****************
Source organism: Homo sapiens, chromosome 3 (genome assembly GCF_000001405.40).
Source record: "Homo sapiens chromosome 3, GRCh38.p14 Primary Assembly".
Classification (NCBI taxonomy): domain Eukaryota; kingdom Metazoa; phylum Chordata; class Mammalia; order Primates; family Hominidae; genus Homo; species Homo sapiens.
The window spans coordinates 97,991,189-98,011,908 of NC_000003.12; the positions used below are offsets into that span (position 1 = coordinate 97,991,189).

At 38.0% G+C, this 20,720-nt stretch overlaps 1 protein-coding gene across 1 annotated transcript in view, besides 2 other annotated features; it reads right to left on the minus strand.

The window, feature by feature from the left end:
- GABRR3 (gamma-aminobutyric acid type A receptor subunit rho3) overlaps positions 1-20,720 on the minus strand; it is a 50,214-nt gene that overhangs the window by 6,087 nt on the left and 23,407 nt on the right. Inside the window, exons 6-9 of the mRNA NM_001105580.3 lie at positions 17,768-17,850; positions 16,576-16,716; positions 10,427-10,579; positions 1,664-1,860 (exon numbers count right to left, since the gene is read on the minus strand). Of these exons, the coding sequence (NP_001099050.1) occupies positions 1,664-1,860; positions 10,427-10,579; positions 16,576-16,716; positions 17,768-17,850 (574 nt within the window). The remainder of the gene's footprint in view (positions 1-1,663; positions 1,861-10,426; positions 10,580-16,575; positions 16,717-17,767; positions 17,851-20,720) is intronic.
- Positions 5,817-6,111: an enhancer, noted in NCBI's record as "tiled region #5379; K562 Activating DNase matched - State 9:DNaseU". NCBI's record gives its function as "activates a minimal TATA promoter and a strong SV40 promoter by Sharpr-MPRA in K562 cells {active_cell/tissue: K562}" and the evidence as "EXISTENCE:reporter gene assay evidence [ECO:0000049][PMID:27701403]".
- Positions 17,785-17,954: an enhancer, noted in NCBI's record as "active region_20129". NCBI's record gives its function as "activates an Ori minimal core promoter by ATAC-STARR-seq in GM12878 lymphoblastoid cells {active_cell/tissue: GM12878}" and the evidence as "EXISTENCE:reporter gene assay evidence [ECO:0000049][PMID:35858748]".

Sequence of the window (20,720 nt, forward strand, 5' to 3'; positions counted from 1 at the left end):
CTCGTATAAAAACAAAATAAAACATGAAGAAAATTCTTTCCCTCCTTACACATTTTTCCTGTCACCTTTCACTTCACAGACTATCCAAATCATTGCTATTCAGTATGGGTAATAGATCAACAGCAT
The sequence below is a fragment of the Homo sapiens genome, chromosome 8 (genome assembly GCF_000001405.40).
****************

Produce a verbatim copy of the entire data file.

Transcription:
Source organism: Homo sapiens, chromosome 3 (genome assembly GCF_000001405.40).
Source record: "Homo sapiens chromosome 3, GRCh38.p14 Primary Assembly".
Classification (NCBI taxonomy): domain Eukaryota; kingdom Metazoa; phylum Chordata; class Mammalia; order Primates; family Hominidae; genus Homo; species Homo sapiens.
The window spans coordinates 97,991,189-98,011,908 of NC_000003.12; the positions used below are offsets into that span (position 1 = coordinate 97,991,189).

At 38.0% G+C, this 20,720-nt stretch overlaps 1 protein-coding gene across 1 annotated transcript in view, besides 2 other annotated features; it reads right to left on the minus strand.

The window, feature by feature from the left end:
- GABRR3 (gamma-aminobutyric acid type A receptor subunit rho3) overlaps positions 1-20,720 on the minus strand; it is a 50,214-nt gene that overhangs the window by 6,087 nt on the left and 23,407 nt on the right. Inside the window, exons 6-9 of the mRNA NM_001105580.3 lie at positions 17,768-17,850; positions 16,576-16,716; positions 10,427-10,579; positions 1,664-1,860 (exon numbers count right to left, since the gene is read on the minus strand). Of these exons, the coding sequence (NP_001099050.1) occupies positions 1,664-1,860; positions 10,427-10,579; positions 16,576-16,716; positions 17,768-17,850 (574 nt within the window). The remainder of the gene's footprint in view (positions 1-1,663; positions 1,861-10,426; positions 10,580-16,575; positions 16,717-17,767; positions 17,851-20,720) is intronic.
- Positions 5,817-6,111: an enhancer, noted in NCBI's record as "tiled region #5379; K562 Activating DNase matched - State 9:DNaseU". NCBI's record gives its function as "activates a minimal TATA promoter and a strong SV40 promoter by Sharpr-MPRA in K562 cells {active_cell/tissue: K562}" and the evidence as "EXISTENCE:reporter gene assay evidence [ECO:0000049][PMID:27701403]".
- Positions 17,785-17,954: an enhancer, noted in NCBI's record as "active region_20129". NCBI's record gives its function as "activates an Ori minimal core promoter by ATAC-STARR-seq in GM12878 lymphoblastoid cells {active_cell/tissue: GM12878}" and the evidence as "EXISTENCE:reporter gene assay evidence [ECO:0000049][PMID:35858748]".

Sequence of the window (20,720 nt, forward strand, 5' to 3'; positions counted from 1 at the left end):
CTCGTATAAAAACAAAATAAAACATGAAGAAAATTCTTTCCCTCCTTACACATTTTTCCTGTCACCTTTCACTTCACAGACTATCCAAATCATTGCTATTCAGTATGGGTAATAGATCAACAGCAT
The sequence below is a fragment of the Homo sapiens genome, chromosome 8 (genome assembly GCF_000001405.40).